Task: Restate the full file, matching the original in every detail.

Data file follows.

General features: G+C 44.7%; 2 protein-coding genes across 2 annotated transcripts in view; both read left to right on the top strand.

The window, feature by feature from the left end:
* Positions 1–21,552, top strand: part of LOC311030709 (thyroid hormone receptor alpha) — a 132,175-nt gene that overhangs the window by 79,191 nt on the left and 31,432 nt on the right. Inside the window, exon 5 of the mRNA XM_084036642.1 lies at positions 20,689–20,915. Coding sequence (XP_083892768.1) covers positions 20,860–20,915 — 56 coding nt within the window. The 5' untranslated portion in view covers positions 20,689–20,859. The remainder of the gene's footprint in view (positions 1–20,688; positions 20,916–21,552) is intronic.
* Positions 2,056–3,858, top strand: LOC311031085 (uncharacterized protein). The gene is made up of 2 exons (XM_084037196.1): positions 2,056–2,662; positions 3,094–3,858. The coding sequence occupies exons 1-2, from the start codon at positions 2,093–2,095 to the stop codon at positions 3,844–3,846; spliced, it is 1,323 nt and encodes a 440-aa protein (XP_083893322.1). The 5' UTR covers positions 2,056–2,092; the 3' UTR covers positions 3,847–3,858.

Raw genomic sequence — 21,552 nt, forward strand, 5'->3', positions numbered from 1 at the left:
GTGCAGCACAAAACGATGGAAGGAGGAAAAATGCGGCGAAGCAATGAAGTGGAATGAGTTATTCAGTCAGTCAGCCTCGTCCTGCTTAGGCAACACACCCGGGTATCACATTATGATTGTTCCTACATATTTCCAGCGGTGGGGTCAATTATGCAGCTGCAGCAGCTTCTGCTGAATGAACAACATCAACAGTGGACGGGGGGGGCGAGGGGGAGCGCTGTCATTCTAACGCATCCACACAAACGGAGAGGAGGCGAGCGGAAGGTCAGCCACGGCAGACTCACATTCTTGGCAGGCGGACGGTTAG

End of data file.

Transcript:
General features: G+C 44.7%; 2 protein-coding genes across 2 annotated transcripts in view; both read left to right on the top strand.

The window, feature by feature from the left end:
* Positions 1–21,552, top strand: part of LOC311030709 (thyroid hormone receptor alpha) — a 132,175-nt gene that overhangs the window by 79,191 nt on the left and 31,432 nt on the right. Inside the window, exon 5 of the mRNA XM_084036642.1 lies at positions 20,689–20,915. Coding sequence (XP_083892768.1) covers positions 20,860–20,915 — 56 coding nt within the window. The 5' untranslated portion in view covers positions 20,689–20,859. The remainder of the gene's footprint in view (positions 1–20,688; positions 20,916–21,552) is intronic.
* Positions 2,056–3,858, top strand: LOC311031085 (uncharacterized protein). The gene is made up of 2 exons (XM_084037196.1): positions 2,056–2,662; positions 3,094–3,858. The coding sequence occupies exons 1-2, from the start codon at positions 2,093–2,095 to the stop codon at positions 3,844–3,846; spliced, it is 1,323 nt and encodes a 440-aa protein (XP_083893322.1). The 5' UTR covers positions 2,056–2,092; the 3' UTR covers positions 3,847–3,858.

Raw genomic sequence — 21,552 nt, forward strand, 5'->3', positions numbered from 1 at the left:
GTGCAGCACAAAACGATGGAAGGAGGAAAAATGCGGCGAAGCAATGAAGTGGAATGAGTTATTCAGTCAGTCAGCCTCGTCCTGCTTAGGCAACACACCCGGGTATCACATTATGATTGTTCCTACATATTTCCAGCGGTGGGGTCAATTATGCAGCTGCAGCAGCTTCTGCTGAATGAACAACATCAACAGTGGACGGGGGGGGCGAGGGGGAGCGCTGTCATTCTAACGCATCCACACAAACGGAGAGGAGGCGAGCGGAAGGTCAGCCACGGCAGACTCACATTCTTGGCAGGCGGACGGTTAG